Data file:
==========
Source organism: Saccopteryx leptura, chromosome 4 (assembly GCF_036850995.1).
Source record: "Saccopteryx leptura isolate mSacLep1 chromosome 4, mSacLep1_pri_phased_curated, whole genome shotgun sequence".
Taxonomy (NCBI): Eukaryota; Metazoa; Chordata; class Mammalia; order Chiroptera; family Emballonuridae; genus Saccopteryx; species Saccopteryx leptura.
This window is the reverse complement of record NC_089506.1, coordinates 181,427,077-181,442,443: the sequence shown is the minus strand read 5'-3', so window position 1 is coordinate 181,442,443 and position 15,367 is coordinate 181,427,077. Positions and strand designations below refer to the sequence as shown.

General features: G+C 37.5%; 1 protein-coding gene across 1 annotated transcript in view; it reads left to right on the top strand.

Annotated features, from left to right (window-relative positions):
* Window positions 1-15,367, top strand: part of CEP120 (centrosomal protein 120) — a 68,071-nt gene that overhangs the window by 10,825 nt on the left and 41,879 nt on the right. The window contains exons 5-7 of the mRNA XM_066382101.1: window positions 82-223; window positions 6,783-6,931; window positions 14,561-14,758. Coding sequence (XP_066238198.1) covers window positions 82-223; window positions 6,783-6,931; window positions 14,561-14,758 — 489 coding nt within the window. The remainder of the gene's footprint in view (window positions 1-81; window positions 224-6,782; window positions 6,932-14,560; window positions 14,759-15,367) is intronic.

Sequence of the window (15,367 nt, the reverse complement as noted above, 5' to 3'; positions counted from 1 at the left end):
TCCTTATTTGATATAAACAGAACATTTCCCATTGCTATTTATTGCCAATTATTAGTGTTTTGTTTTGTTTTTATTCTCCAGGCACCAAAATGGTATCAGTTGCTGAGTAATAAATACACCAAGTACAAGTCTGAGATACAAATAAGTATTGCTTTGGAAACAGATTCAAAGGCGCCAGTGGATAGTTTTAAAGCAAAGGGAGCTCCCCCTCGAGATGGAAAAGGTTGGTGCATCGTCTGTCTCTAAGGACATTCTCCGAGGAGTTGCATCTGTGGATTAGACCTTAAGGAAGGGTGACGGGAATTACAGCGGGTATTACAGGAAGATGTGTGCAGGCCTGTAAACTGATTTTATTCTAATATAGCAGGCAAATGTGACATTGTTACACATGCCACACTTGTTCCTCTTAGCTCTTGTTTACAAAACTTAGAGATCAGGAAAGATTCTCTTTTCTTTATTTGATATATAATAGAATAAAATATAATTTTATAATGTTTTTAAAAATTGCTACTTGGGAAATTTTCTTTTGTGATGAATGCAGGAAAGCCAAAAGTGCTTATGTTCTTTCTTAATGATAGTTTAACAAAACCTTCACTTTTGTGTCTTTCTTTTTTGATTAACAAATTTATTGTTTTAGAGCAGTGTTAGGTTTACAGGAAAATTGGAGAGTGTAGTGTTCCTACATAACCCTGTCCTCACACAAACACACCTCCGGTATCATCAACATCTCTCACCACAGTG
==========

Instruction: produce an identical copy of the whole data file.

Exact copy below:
Source organism: Saccopteryx leptura, chromosome 4 (assembly GCF_036850995.1).
Source record: "Saccopteryx leptura isolate mSacLep1 chromosome 4, mSacLep1_pri_phased_curated, whole genome shotgun sequence".
Taxonomy (NCBI): Eukaryota; Metazoa; Chordata; class Mammalia; order Chiroptera; family Emballonuridae; genus Saccopteryx; species Saccopteryx leptura.
This window is the reverse complement of record NC_089506.1, coordinates 181,427,077-181,442,443: the sequence shown is the minus strand read 5'-3', so window position 1 is coordinate 181,442,443 and position 15,367 is coordinate 181,427,077. Positions and strand designations below refer to the sequence as shown.

General features: G+C 37.5%; 1 protein-coding gene across 1 annotated transcript in view; it reads left to right on the top strand.

Annotated features, from left to right (window-relative positions):
* Window positions 1-15,367, top strand: part of CEP120 (centrosomal protein 120) — a 68,071-nt gene that overhangs the window by 10,825 nt on the left and 41,879 nt on the right. The window contains exons 5-7 of the mRNA XM_066382101.1: window positions 82-223; window positions 6,783-6,931; window positions 14,561-14,758. Coding sequence (XP_066238198.1) covers window positions 82-223; window positions 6,783-6,931; window positions 14,561-14,758 — 489 coding nt within the window. The remainder of the gene's footprint in view (window positions 1-81; window positions 224-6,782; window positions 6,932-14,560; window positions 14,759-15,367) is intronic.

Sequence of the window (15,367 nt, the reverse complement as noted above, 5' to 3'; positions counted from 1 at the left end):
TCCTTATTTGATATAAACAGAACATTTCCCATTGCTATTTATTGCCAATTATTAGTGTTTTGTTTTGTTTTTATTCTCCAGGCACCAAAATGGTATCAGTTGCTGAGTAATAAATACACCAAGTACAAGTCTGAGATACAAATAAGTATTGCTTTGGAAACAGATTCAAAGGCGCCAGTGGATAGTTTTAAAGCAAAGGGAGCTCCCCCTCGAGATGGAAAAGGTTGGTGCATCGTCTGTCTCTAAGGACATTCTCCGAGGAGTTGCATCTGTGGATTAGACCTTAAGGAAGGGTGACGGGAATTACAGCGGGTATTACAGGAAGATGTGTGCAGGCCTGTAAACTGATTTTATTCTAATATAGCAGGCAAATGTGACATTGTTACACATGCCACACTTGTTCCTCTTAGCTCTTGTTTACAAAACTTAGAGATCAGGAAAGATTCTCTTTTCTTTATTTGATATATAATAGAATAAAATATAATTTTATAATGTTTTTAAAAATTGCTACTTGGGAAATTTTCTTTTGTGATGAATGCAGGAAAGCCAAAAGTGCTTATGTTCTTTCTTAATGATAGTTTAACAAAACCTTCACTTTTGTGTCTTTCTTTTTTGATTAACAAATTTATTGTTTTAGAGCAGTGTTAGGTTTACAGGAAAATTGGAGAGTGTAGTGTTCCTACATAACCCTGTCCTCACACAAACACACCTCCGGTATCATCAACATCTCTCACCACAGTG